tie my hair
with willows
and desert
wildflowers

make me
your own
make me
everything
I was born
to be”

-Kiva Rose, from “Prayer In Red”

 

And like an attentive lover, we lean closer and closer to that which we adore, learn from, give to and depend upon. In the course of such courting and knowing we may find ourselves bending ever lower, in order to see better the psychadelic patterns of river water coursing over our legs, or the complex arrangement of the pine needles and green acorns blanketing the forest floor- and then getting down on one knee to luxuriate in the many smells of wild mountain flowers. We may then ease onto our bellies to see the world the way one of the myriad canyon insects do, as infinitely immense and thoroughly irresistible. At the end of our walk, at the end of the day, we might find ourselves rolling onto our backs- right there in the middle of the feral Gila wildlands, in the center of the enchanted canyon, on a soft sandbar in the center of the San Francisco river, centered in our feelings of sensuousness, connectedness and caring. It’s then, grounded in this spinning globe of rock and flesh, we can feel most comfortable shifting our gaze for awhile.... from the living Earth we’re each an inseparable extension of, upwards to the fecund cosmos we and this planet lie forever bedded with and in.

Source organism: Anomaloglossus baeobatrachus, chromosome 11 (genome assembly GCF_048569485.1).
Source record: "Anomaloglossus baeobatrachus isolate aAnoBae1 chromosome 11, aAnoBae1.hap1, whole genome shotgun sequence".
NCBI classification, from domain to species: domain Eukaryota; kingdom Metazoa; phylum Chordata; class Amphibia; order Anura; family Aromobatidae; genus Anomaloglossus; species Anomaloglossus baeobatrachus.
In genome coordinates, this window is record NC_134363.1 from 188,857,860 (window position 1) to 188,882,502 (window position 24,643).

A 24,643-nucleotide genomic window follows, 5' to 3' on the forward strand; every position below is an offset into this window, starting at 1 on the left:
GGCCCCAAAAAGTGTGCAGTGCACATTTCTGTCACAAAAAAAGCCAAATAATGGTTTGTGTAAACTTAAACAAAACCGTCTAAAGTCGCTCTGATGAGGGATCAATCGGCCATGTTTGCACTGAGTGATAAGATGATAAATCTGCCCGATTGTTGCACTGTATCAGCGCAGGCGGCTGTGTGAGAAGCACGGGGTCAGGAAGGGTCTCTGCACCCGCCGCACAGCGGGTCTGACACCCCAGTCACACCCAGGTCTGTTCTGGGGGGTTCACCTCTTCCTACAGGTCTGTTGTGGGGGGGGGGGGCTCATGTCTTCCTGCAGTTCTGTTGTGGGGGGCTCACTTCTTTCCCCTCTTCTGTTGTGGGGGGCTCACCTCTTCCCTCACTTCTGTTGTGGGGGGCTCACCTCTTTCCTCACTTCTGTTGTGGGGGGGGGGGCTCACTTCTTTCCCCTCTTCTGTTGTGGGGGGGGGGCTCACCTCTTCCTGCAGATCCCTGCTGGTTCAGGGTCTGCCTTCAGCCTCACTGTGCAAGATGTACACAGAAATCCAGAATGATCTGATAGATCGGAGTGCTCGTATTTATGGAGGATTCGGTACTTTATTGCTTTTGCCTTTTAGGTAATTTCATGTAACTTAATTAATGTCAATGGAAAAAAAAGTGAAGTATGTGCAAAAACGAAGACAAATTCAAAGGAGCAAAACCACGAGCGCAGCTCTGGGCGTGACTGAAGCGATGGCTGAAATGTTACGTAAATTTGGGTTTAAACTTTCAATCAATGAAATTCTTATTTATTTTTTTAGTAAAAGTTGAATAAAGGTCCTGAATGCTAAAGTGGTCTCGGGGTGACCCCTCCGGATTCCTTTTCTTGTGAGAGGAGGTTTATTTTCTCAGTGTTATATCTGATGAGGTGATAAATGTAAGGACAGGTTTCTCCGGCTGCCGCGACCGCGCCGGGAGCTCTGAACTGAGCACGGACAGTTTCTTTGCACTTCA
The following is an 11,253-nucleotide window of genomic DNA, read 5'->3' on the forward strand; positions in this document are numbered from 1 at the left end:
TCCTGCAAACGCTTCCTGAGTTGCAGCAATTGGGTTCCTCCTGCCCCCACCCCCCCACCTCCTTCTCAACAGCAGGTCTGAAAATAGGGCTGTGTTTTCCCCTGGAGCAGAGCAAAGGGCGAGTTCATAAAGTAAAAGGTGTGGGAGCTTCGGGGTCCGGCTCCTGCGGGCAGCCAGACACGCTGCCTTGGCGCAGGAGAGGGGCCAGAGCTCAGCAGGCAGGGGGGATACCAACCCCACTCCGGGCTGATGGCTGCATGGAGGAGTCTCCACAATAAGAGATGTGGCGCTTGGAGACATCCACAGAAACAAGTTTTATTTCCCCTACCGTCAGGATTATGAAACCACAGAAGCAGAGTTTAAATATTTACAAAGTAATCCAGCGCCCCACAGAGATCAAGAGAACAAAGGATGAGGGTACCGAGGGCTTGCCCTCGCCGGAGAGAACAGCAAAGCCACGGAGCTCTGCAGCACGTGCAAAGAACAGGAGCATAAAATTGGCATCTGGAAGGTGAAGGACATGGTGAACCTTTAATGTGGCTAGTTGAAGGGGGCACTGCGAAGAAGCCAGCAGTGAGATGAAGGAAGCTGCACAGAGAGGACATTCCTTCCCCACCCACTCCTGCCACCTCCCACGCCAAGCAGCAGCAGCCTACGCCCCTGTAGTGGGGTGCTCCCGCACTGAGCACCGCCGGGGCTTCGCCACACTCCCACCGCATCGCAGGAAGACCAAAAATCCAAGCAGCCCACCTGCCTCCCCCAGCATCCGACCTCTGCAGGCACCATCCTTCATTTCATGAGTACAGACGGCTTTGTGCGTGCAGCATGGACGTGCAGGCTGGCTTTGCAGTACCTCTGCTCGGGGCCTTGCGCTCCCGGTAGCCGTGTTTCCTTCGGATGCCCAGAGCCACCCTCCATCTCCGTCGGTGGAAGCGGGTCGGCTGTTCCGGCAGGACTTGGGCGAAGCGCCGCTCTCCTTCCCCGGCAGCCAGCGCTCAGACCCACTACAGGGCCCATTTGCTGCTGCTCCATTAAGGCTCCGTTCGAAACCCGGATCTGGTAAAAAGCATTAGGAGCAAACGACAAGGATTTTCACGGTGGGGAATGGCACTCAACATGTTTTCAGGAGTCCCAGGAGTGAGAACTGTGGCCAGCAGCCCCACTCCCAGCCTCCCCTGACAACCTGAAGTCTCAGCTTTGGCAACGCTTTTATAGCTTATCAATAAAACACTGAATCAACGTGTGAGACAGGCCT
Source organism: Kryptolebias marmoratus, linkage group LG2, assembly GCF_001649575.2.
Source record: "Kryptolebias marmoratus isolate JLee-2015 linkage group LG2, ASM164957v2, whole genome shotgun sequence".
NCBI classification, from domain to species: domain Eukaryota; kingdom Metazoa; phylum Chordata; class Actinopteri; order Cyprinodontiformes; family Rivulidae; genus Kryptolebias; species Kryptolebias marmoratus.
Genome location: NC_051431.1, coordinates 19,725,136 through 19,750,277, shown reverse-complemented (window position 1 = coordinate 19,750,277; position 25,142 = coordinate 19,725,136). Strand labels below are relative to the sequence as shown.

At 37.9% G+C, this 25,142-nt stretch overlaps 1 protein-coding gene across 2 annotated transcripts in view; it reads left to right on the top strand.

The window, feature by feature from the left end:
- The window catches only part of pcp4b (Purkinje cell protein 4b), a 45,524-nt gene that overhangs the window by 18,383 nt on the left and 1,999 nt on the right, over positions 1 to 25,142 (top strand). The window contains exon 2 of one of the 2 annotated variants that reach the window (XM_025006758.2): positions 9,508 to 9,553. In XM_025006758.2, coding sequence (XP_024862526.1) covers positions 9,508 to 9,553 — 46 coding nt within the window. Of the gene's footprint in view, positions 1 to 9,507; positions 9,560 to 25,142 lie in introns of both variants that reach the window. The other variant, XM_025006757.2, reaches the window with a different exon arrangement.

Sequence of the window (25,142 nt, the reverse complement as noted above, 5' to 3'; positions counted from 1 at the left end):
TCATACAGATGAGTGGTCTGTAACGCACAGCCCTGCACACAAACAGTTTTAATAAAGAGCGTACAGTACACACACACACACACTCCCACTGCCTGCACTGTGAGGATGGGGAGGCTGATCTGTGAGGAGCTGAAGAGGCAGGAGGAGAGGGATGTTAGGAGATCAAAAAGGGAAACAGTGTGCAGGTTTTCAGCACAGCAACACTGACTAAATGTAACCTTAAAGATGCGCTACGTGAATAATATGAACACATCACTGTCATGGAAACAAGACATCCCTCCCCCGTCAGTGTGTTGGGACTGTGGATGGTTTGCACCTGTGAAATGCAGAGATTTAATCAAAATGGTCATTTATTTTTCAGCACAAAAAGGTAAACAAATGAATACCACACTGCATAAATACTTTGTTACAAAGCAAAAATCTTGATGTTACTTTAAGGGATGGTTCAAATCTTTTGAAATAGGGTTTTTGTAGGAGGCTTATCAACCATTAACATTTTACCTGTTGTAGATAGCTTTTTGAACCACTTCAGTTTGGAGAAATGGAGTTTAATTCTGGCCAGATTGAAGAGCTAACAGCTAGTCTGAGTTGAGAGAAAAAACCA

acorn2

 Arrival: Finding Home Wherevner You

“To be enlightened he did not have to leap to someplace else; he only had to come hard against the ground where he already stood.”
-Scott Russell Sanders